Changing the maximum heap size in the JVM to increase Notes performance
Several customers have asked if they can increase the performance of the Notes Standard client by changing JVM options; for example "vmarg.Xmx=-Xmx256m", or "vmarg.Xms=-Xms48m".
The option that is mentioned most frequently is the JVM's maximum heap size (-Xmx) used by Notes, and the pros and cons of increasing it.
Note: For Windows, these settings can be accessed using "Start - Control Panel - Programs - Java".
The Java maximum heap size should be set to the appropriate size for your application, not for the computer on which the application runs.
Notes is a 32-bit application and though your computer might use a 64-bit operating system with 4, 8 or 16 GB memory, the Notes JVM can only work with 2GB memory due to 32-bit addressing limitations. Setting the Notes JVM memory too high can starve the 'native' Notes processes. In addition, when the maximum heap size is increased, it encourages the JVM to use that memory and allow the heap to continually grow, instead of limiting the size of the heap.
It's important to pick a maximum heap size that works for the application.
You can modify the maximum heap size by editing the jvm.properties file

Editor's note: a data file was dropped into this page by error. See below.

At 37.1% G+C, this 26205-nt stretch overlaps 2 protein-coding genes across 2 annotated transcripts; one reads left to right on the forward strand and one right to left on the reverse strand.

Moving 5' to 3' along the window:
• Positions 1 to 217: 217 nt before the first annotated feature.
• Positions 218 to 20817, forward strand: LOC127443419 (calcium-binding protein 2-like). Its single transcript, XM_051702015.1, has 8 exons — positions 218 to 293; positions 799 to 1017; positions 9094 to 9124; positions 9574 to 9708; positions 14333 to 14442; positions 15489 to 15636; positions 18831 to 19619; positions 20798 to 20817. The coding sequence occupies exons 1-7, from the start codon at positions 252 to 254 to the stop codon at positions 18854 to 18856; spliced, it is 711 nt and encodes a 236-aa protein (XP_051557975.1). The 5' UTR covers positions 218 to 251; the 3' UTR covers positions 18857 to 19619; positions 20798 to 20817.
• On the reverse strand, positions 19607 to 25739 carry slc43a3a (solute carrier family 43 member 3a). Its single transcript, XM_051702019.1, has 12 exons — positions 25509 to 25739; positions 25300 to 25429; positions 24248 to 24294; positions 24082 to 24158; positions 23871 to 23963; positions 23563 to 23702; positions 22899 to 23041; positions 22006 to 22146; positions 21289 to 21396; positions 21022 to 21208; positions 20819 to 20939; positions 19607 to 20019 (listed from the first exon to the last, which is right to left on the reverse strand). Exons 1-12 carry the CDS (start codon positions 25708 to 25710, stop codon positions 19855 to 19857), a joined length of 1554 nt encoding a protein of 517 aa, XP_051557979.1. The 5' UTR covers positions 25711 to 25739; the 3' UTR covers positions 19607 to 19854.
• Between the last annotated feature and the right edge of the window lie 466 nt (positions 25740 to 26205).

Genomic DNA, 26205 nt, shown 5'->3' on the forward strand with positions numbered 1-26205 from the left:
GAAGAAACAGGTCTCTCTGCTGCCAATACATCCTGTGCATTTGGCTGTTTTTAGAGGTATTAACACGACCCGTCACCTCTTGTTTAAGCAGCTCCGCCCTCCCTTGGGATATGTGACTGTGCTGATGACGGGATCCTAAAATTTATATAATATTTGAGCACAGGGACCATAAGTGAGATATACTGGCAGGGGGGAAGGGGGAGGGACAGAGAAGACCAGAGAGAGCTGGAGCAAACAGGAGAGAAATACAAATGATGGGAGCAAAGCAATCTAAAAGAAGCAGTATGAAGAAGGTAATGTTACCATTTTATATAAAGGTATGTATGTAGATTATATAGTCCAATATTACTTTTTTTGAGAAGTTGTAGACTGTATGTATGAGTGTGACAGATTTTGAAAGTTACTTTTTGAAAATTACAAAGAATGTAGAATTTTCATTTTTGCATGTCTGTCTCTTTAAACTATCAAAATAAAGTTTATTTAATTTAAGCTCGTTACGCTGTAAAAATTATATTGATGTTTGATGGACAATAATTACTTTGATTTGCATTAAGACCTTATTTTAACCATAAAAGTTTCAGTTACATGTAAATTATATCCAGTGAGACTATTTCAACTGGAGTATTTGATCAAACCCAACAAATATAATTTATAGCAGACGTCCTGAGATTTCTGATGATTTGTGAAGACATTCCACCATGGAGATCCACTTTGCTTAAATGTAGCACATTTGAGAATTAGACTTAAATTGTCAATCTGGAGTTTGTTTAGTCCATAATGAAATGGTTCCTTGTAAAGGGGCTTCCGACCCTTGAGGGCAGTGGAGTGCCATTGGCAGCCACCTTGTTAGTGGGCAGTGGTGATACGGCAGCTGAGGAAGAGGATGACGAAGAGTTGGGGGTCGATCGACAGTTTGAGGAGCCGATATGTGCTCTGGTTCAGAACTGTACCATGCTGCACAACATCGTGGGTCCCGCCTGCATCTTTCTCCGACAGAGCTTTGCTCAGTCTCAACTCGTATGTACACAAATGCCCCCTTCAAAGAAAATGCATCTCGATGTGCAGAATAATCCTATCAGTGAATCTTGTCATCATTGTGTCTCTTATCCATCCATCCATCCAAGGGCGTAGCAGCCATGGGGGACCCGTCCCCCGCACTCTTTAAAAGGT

Mac Applications/IBM Notes.app/Contents/MacOS/rcp/Deploy/jvm.properties
and adjusting the following values:
Be sure to restart Notes after saving your changes.
While it's unlikely that increasing the maximum Java heap will help most users, one case where it could help is if your heap is mostly full (within 10% of the specified -Xmx (maximum heap size) value, which is 256MB), and stays mostly full. As your heap size approaches the maximum, the garbage collector will spend more and more time trying to collect/compact the large heap.
Testing performed by IBM for the Lotus Notes 8.5.1 release increased the maximum heap size, and measured the improvement to startup, user actions and memory footprint. None of them were helped by increasing the maximum heap size.
In general, the more changes you make in the JVM, the more you prevent the JVM from doing what it thinks is best. Sometimes that's the right thing to do, other times it isn't. The best way to answer these questions for your organization is with hard data in a controlled environment.
More support for:
Software version: 8.5, 8.5.1, 8.5.2
Operating system(s): Linux, Windows
Software edition: Edition Independent
Reference #: 1456903
Modified date: 06 July 2017
Translate this page: